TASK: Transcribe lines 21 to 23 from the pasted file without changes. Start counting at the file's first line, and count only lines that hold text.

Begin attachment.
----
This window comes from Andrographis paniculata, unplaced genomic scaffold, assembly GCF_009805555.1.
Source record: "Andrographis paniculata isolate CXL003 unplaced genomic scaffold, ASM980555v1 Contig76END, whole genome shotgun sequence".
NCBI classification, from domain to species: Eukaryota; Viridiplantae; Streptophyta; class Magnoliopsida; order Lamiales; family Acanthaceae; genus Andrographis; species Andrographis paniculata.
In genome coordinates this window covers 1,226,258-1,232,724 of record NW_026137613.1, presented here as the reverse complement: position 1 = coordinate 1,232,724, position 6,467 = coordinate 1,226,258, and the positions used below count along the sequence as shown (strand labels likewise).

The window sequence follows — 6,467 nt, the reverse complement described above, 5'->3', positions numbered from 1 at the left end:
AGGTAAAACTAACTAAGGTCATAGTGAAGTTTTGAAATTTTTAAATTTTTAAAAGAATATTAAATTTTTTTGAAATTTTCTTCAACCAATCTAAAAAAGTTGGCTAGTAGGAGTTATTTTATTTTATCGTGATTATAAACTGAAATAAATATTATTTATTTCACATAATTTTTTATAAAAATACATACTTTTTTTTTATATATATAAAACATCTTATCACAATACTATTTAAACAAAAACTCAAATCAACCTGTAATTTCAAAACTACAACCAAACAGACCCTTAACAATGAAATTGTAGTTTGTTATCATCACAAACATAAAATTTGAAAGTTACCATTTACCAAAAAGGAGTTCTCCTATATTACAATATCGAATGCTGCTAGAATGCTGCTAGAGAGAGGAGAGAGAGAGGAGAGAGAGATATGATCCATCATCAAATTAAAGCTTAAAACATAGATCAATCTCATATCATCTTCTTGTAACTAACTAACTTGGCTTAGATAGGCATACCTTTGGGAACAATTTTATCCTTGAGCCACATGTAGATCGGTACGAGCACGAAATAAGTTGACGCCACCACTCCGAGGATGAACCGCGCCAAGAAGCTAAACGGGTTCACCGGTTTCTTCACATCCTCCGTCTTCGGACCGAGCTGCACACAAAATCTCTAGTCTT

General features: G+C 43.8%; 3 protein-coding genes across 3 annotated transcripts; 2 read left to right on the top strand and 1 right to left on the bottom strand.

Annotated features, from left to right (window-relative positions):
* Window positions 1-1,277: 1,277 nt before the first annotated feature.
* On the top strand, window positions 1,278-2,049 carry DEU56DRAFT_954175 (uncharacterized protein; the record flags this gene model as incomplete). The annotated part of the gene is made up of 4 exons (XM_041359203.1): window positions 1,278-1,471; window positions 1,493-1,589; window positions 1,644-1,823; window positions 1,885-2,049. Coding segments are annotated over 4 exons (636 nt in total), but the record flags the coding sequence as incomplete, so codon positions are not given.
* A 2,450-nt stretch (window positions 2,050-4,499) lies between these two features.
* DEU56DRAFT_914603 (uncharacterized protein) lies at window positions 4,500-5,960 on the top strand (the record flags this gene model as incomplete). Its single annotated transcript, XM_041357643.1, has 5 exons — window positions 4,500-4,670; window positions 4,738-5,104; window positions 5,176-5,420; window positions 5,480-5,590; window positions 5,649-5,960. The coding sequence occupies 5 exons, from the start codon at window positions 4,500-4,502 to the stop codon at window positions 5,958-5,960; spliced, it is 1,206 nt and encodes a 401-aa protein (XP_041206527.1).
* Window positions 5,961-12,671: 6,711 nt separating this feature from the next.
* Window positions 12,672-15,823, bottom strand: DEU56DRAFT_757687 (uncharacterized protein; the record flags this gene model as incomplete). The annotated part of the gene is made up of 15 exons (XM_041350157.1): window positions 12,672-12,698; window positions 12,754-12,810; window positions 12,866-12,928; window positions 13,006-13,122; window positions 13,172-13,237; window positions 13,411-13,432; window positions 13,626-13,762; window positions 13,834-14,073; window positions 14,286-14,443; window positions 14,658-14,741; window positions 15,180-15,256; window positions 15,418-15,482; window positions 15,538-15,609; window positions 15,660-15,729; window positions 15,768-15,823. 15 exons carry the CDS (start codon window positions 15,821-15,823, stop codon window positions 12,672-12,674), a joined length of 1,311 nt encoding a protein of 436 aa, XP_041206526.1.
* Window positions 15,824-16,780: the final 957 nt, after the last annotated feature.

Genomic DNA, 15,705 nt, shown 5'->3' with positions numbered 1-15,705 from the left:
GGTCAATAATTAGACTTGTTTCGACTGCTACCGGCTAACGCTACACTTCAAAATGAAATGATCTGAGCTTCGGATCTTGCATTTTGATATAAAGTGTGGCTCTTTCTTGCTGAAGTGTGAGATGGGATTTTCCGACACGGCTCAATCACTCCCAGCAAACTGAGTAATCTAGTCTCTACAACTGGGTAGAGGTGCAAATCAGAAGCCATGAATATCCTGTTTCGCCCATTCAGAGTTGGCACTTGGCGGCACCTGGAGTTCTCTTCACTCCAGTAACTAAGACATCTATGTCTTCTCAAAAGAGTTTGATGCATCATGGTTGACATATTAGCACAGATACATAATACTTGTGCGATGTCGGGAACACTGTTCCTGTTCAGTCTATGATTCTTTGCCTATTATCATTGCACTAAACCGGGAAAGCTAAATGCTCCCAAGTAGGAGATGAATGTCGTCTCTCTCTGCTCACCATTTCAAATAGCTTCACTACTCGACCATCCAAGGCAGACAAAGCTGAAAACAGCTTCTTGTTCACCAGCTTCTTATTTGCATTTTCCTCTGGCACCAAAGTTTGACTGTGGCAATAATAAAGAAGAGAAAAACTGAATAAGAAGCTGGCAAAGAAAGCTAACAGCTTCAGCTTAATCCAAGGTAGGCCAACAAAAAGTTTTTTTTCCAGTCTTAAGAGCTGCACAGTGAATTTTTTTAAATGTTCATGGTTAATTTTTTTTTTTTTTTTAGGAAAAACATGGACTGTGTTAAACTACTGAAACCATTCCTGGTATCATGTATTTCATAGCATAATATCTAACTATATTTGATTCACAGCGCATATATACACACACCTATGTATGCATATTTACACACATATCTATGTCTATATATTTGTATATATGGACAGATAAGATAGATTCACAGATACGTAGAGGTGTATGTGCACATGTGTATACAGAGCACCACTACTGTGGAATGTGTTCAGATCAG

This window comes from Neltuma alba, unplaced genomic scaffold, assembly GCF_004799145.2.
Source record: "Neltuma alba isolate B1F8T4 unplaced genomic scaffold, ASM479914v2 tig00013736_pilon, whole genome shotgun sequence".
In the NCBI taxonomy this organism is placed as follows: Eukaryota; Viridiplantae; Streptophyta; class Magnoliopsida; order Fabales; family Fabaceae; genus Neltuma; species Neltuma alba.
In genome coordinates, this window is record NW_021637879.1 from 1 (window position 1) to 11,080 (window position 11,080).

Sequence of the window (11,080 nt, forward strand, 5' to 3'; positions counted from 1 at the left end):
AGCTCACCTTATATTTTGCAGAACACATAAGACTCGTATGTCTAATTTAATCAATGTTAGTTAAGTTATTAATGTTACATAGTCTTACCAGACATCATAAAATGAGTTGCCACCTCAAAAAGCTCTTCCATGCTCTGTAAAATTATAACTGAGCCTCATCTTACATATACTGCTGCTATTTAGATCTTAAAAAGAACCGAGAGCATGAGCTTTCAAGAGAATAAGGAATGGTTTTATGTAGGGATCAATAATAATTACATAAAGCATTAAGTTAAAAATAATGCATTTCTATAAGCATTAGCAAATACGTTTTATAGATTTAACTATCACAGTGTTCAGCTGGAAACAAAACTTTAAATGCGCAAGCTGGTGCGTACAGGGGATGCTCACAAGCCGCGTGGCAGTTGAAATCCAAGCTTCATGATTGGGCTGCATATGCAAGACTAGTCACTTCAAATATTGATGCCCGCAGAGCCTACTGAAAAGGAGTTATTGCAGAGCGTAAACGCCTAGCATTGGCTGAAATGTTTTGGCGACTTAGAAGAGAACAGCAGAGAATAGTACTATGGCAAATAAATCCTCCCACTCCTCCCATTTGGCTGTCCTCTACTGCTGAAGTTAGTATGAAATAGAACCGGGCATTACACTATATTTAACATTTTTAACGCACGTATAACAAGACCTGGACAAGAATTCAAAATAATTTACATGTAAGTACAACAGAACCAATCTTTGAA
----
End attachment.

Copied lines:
In genome coordinates, this window is record NW_021637879.1 from 1 (window position 1) to 11,080 (window position 11,080).

Sequence of the window (11,080 nt, forward strand, 5' to 3'; positions counted from 1 at the left end):
AGCTCACCTTATATTTTGCAGAACACATAAGACTCGTATGTCTAATTTAATCAATGTTAGTTAAGTTATTAATGTTACATAGTCTTACCAGACATCATAAAATGAGTTGCCACCTCAAAAAGCTCTTCCATGCTCTGTAAAATTATAACTGAGCCTCATCTTACATATACTGCTGCTATTTAGATCTTAAAAAGAACCGAGAGCATGAGCTTTCAAGAGAATAAGGAATGGTTTTATGTAGGGATCAATAATAATTACATAAAGCATTAAGTTAAAAATAATGCATTTCTATAAGCATTAGCAAATACGTTTTATAGATTTAACTATCACAGTGTTCAGCTGGAAACAAAACTTTAAATGCGCAAGCTGGTGCGTACAGGGGATGCTCACAAGCCGCGTGGCAGTTGAAATCCAAGCTTCATGATTGGGCTGCATATGCAAGACTAGTCACTTCAAATATTGATGCCCGCAGAGCCTACTGAAAAGGAGTTATTGCAGAGCGTAAACGCCTAGCATTGGCTGAAATGTTTTGGCGACTTAGAAGAGAACAGCAGAGAATAGTACTATGGCAAATAAATCCTCCCACTCCTCCCATTTGGCTGTCCTCTACTGCTGAAGTTAGTATGAAATAGAACCGGGCATTACACTATATTTAACATTTTTAACGCACGTATAACAAGACCTGGACAAGAATTCAAAATAATTTACATGTAAGTACAACAGAACCAATCTTTGAA